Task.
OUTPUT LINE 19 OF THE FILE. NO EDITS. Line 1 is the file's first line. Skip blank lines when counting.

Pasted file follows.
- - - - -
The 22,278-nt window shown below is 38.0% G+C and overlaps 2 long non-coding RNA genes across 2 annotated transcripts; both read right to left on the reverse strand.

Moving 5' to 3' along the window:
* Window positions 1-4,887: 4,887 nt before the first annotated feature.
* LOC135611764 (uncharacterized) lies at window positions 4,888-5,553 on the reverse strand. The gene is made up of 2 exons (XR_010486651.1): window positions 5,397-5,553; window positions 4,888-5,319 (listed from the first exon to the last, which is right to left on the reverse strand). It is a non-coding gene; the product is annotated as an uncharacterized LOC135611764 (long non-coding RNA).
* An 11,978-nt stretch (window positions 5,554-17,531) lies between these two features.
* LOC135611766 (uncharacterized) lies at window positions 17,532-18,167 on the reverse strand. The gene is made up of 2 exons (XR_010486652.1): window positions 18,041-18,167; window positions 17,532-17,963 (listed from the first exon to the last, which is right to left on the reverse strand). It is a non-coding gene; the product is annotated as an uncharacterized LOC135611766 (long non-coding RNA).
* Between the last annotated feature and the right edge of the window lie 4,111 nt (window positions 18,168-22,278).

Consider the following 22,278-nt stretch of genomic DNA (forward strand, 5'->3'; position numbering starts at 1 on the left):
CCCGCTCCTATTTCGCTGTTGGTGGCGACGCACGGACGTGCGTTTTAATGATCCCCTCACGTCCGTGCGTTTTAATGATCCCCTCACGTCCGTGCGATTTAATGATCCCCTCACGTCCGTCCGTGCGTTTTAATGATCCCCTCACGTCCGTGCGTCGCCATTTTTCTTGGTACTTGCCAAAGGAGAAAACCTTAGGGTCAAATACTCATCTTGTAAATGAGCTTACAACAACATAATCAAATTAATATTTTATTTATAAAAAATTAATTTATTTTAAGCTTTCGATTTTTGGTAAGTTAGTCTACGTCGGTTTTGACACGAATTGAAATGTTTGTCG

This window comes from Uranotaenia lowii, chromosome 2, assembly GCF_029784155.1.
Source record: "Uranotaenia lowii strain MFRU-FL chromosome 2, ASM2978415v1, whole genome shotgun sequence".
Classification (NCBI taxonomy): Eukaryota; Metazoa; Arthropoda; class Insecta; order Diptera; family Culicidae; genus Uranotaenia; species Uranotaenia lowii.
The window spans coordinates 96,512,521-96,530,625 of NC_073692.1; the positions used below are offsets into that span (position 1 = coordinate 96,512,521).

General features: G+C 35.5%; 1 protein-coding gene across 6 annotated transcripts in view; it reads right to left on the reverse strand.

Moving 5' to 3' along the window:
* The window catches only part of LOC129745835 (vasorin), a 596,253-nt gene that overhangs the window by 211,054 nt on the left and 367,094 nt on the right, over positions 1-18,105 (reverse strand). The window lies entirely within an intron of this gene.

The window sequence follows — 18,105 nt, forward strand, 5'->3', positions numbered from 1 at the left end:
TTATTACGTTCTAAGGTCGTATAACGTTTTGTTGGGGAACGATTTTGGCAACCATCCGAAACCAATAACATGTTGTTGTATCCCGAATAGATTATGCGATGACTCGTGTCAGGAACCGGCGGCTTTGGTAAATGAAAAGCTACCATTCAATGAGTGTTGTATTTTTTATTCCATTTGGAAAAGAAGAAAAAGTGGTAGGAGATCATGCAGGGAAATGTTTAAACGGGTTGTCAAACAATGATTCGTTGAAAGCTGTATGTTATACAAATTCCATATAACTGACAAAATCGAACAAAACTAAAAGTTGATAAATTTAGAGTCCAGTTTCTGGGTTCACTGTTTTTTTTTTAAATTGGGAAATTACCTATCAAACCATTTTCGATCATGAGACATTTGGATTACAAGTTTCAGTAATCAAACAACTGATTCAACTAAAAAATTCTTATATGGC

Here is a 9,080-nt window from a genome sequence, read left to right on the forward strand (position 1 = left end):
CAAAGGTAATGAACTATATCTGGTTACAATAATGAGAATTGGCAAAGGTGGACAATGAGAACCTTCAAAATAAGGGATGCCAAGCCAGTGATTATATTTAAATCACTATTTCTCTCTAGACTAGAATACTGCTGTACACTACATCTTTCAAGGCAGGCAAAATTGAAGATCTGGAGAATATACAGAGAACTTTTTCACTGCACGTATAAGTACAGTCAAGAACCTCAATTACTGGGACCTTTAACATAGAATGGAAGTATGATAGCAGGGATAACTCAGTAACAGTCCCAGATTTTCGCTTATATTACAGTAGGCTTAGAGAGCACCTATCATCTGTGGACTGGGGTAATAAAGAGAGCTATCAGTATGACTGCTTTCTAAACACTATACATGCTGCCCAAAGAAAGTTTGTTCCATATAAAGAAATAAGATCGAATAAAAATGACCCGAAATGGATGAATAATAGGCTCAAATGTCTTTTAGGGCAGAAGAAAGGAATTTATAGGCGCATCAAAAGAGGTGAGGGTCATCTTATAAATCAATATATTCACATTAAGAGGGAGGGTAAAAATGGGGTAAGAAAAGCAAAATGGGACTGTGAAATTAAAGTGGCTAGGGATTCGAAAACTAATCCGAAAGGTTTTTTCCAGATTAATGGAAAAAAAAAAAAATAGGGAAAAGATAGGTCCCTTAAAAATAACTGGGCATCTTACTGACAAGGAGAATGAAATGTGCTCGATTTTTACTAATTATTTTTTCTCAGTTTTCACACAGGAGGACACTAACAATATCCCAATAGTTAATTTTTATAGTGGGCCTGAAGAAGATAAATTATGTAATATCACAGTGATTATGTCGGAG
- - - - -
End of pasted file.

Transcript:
Here is a 9,080-nt window from a genome sequence, read left to right on the forward strand (position 1 = left end):